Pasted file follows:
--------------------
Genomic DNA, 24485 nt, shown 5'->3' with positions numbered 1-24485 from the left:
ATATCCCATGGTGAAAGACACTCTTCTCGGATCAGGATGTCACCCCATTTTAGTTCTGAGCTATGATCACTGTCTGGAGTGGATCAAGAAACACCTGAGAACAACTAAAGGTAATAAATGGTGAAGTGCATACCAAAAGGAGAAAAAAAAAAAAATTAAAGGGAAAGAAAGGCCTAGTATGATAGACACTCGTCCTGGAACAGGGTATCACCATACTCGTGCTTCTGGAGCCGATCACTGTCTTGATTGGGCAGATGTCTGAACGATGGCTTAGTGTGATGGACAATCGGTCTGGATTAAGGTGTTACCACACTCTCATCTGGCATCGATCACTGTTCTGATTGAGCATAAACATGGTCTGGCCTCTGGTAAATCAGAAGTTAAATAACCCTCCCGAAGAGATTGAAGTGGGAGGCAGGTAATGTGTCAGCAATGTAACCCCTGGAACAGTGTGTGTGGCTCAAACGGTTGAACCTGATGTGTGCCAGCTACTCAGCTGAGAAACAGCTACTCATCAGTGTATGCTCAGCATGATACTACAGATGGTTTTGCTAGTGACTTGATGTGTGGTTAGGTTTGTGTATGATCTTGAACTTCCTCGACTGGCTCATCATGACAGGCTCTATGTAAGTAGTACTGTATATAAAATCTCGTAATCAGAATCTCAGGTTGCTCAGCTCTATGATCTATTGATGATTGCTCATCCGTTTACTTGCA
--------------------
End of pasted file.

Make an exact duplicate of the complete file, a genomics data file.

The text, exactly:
Genomic DNA, 24485 nt, shown 5'->3' with positions numbered 1-24485 from the left:
ATATCCCATGGTGAAAGACACTCTTCTCGGATCAGGATGTCACCCCATTTTAGTTCTGAGCTATGATCACTGTCTGGAGTGGATCAAGAAACACCTGAGAACAACTAAAGGTAATAAATGGTGAAGTGCATACCAAAAGGAGAAAAAAAAAAAAATTAAAGGGAAAGAAAGGCCTAGTATGATAGACACTCGTCCTGGAACAGGGTATCACCATACTCGTGCTTCTGGAGCCGATCACTGTCTTGATTGGGCAGATGTCTGAACGATGGCTTAGTGTGATGGACAATCGGTCTGGATTAAGGTGTTACCACACTCTCATCTGGCATCGATCACTGTTCTGATTGAGCATAAACATGGTCTGGCCTCTGGTAAATCAGAAGTTAAATAACCCTCCCGAAGAGATTGAAGTGGGAGGCAGGTAATGTGTCAGCAATGTAACCCCTGGAACAGTGTGTGTGGCTCAAACGGTTGAACCTGATGTGTGCCAGCTACTCAGCTGAGAAACAGCTACTCATCAGTGTATGCTCAGCATGATACTACAGATGGTTTTGCTAGTGACTTGATGTGTGGTTAGGTTTGTGTATGATCTTGAACTTCCTCGACTGGCTCATCATGACAGGCTCTATGTAAGTAGTACTGTATATAAAATCTCGTAATCAGAATCTCAGGTTGCTCAGCTCTATGATCTATTGATGATTGCTCATCCGTTTACTTGCA